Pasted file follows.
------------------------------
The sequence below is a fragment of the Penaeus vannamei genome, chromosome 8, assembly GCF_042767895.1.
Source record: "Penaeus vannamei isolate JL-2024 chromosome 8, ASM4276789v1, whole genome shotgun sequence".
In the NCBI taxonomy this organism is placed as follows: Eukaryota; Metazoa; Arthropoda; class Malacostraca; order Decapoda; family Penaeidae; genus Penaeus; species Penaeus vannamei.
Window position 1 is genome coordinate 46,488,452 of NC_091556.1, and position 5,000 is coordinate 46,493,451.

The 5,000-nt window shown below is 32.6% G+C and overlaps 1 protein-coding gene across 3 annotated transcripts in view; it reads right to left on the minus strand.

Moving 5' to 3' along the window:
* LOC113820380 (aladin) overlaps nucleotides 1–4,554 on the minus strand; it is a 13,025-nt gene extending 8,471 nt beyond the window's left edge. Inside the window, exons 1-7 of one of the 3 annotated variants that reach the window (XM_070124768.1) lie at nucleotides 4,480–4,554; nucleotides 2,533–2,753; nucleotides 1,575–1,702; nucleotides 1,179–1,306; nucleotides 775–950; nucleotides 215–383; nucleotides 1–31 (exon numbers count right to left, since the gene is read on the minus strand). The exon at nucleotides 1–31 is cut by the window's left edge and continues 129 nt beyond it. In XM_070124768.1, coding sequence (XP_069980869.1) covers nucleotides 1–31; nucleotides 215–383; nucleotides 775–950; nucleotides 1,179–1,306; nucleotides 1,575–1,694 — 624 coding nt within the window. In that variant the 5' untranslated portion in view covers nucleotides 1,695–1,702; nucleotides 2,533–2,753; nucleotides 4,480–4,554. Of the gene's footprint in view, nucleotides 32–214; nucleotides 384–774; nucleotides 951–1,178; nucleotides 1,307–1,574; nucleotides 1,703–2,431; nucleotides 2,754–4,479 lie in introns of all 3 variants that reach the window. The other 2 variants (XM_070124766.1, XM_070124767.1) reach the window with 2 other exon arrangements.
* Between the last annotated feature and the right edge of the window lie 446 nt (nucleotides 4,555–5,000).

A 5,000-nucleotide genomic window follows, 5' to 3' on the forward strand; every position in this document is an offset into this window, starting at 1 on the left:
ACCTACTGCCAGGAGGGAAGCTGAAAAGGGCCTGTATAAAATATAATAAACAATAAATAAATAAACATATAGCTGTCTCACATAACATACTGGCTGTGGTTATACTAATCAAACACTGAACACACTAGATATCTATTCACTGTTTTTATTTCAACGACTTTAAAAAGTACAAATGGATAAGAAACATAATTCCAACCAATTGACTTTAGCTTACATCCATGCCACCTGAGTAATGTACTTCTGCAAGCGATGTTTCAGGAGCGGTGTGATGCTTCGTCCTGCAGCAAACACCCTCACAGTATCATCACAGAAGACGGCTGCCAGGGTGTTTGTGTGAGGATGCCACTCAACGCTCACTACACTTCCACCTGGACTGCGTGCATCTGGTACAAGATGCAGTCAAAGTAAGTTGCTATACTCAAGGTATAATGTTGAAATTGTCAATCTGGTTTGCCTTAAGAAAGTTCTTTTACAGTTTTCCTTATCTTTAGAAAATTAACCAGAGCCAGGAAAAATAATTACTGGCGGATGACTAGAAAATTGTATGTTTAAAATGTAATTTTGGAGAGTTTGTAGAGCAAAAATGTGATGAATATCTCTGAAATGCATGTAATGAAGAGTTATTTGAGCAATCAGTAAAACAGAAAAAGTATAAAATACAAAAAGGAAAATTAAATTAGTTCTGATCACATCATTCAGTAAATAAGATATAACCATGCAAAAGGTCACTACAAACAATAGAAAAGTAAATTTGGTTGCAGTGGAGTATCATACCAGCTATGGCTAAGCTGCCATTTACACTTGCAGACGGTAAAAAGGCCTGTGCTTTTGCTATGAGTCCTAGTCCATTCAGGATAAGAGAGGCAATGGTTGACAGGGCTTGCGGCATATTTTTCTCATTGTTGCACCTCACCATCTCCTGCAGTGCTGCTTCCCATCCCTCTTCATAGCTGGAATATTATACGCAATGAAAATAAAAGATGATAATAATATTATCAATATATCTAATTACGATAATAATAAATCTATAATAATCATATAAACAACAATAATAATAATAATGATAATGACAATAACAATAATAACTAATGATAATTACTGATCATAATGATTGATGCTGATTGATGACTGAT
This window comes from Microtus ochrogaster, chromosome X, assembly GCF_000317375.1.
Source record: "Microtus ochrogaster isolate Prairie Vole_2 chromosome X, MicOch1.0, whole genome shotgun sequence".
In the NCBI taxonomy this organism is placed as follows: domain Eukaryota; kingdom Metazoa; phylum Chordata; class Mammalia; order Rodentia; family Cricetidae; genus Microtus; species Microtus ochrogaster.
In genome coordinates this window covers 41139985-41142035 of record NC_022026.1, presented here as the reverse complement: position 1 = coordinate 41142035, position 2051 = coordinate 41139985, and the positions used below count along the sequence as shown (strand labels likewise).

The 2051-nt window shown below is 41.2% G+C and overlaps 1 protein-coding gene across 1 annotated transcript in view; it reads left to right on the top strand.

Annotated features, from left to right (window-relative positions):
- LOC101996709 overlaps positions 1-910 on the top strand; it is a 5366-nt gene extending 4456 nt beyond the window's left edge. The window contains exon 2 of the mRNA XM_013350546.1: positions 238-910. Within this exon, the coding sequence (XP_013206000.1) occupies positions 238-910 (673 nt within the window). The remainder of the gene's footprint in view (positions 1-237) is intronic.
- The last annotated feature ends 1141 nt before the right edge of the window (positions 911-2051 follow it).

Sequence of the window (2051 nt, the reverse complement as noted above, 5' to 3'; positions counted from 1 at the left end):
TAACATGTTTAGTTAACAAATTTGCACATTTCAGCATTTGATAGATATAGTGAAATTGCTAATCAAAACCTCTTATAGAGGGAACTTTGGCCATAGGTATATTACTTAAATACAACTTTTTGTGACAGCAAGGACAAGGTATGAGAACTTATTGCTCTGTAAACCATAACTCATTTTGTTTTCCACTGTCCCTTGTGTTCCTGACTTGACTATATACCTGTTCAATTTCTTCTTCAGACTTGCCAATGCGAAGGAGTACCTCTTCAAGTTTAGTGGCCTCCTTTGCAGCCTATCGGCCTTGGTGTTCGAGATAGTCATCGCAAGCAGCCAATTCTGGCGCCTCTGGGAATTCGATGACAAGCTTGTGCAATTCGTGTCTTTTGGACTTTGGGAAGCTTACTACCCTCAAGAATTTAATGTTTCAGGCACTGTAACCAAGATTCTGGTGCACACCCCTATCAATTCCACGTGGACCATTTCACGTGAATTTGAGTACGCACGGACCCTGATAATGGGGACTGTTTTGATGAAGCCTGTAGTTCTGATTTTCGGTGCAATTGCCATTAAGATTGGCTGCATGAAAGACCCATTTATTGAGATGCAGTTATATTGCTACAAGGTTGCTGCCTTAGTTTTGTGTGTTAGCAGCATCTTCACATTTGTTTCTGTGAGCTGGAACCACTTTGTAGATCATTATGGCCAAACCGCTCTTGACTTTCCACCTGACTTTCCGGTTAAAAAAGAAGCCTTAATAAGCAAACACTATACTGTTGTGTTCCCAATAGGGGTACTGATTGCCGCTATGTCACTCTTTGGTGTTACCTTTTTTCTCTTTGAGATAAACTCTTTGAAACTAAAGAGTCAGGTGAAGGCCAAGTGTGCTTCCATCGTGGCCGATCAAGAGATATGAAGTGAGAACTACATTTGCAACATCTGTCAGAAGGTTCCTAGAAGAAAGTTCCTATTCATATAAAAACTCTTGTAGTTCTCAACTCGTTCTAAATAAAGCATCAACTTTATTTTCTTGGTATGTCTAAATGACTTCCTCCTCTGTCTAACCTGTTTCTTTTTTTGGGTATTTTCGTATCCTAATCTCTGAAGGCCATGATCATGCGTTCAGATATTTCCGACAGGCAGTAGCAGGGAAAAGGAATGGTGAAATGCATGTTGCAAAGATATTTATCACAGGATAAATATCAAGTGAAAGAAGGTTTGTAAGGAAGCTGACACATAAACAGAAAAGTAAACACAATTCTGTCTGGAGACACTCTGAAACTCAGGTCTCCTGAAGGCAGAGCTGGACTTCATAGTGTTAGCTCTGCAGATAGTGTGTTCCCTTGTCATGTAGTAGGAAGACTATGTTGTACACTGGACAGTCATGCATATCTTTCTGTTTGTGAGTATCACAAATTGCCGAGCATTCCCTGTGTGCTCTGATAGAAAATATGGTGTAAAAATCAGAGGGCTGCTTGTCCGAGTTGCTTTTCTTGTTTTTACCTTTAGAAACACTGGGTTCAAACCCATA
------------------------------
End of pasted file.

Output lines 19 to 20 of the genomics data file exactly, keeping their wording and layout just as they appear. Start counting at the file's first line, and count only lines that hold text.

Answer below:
Sequence of the window (2051 nt, the reverse complement as noted above, 5' to 3'; positions counted from 1 at the left end):
TAACATGTTTAGTTAACAAATTTGCACATTTCAGCATTTGATAGATATAGTGAAATTGCTAATCAAAACCTCTTATAGAGGGAACTTTGGCCATAGGTATATTACTTAAATACAACTTTTTGTGACAGCAAGGACAAGGTATGAGAACTTATTGCTCTGTAAACCATAACTCATTTTGTTTTCCACTGTCCCTTGTGTTCCTGACTTGACTATATACCTGTTCAATTTCTTCTTCAGACTTGCCAATGCGAAGGAGTACCTCTTCAAGTTTAGTGGCCTCCTTTGCAGCCTATCGGCCTTGGTGTTCGAGATAGTCATCGCAAGCAGCCAATTCTGGCGCCTCTGGGAATTCGATGACAAGCTTGTGCAATTCGTGTCTTTTGGACTTTGGGAAGCTTACTACCCTCAAGAATTTAATGTTTCAGGCACTGTAACCAAGATTCTGGTGCACACCCCTATCAATTCCACGTGGACCATTTCACGTGAATTTGAGTACGCACGGACCCTGATAATGGGGACTGTTTTGATGAAGCCTGTAGTTCTGATTTTCGGTGCAATTGCCATTAAGATTGGCTGCATGAAAGACCCATTTATTGAGATGCAGTTATATTGCTACAAGGTTGCTGCCTTAGTTTTGTGTGTTAGCAGCATCTTCACATTTGTTTCTGTGAGCTGGAACCACTTTGTAGATCATTATGGCCAAACCGCTCTTGACTTTCCACCTGACTTTCCGGTTAAAAAAGAAGCCTTAATAAGCAAACACTATACTGTTGTGTTCCCAATAGGGGTACTGATTGCCGCTATGTCACTCTTTGGTGTTACCTTTTTTCTCTTTGAGATAAACTCTTTGAAACTAAAGAGTCAGGTGAAGGCCAAGTGTGCTTCCATCGTGGCCGATCAAGAGATATGAAGTGAGAACTACATTTGCAACATCTGTCAGAAGGTTCCTAGAAGAAAGTTCCTATTCATATAAAAACTCTTGTAGTTCTCAACTCGTTCTAAATAAAGCATCAACTTTATTTTCTTGGTATGTCTAAATGACTTCCTCCTCTGTCTAACCTGTTTCTTTTTTTGGGTATTTTCGTATCCTAATCTCTGAAGGCCATGATCATGCGTTCAGATATTTCCGACAGGCAGTAGCAGGGAAAAGGAATGGTGAAATGCATGTTGCAAAGATATTTATCACAGGATAAATATCAAGTGAAAGAAGGTTTGTAAGGAAGCTGACACATAAACAGAAAAGTAAACACAATTCTGTCTGGAGACACTCTGAAACTCAGGTCTCCTGAAGGCAGAGCTGGACTTCATAGTGTTAGCTCTGCAGATAGTGTGTTCCCTTGTCATGTAGTAGGAAGACTATGTTGTACACTGGACAGTCATGCATATCTTTCTGTTTGTGAGTATCACAAATTGCCGAGCATTCCCTGTGTGCTCTGATAGAAAATATGGTGTAAAAATCAGAGGGCTGCTTGTCCGAGTTGCTTTTCTTGTTTTTACCTTTAGAAACACTGGGTTCAAACCCATA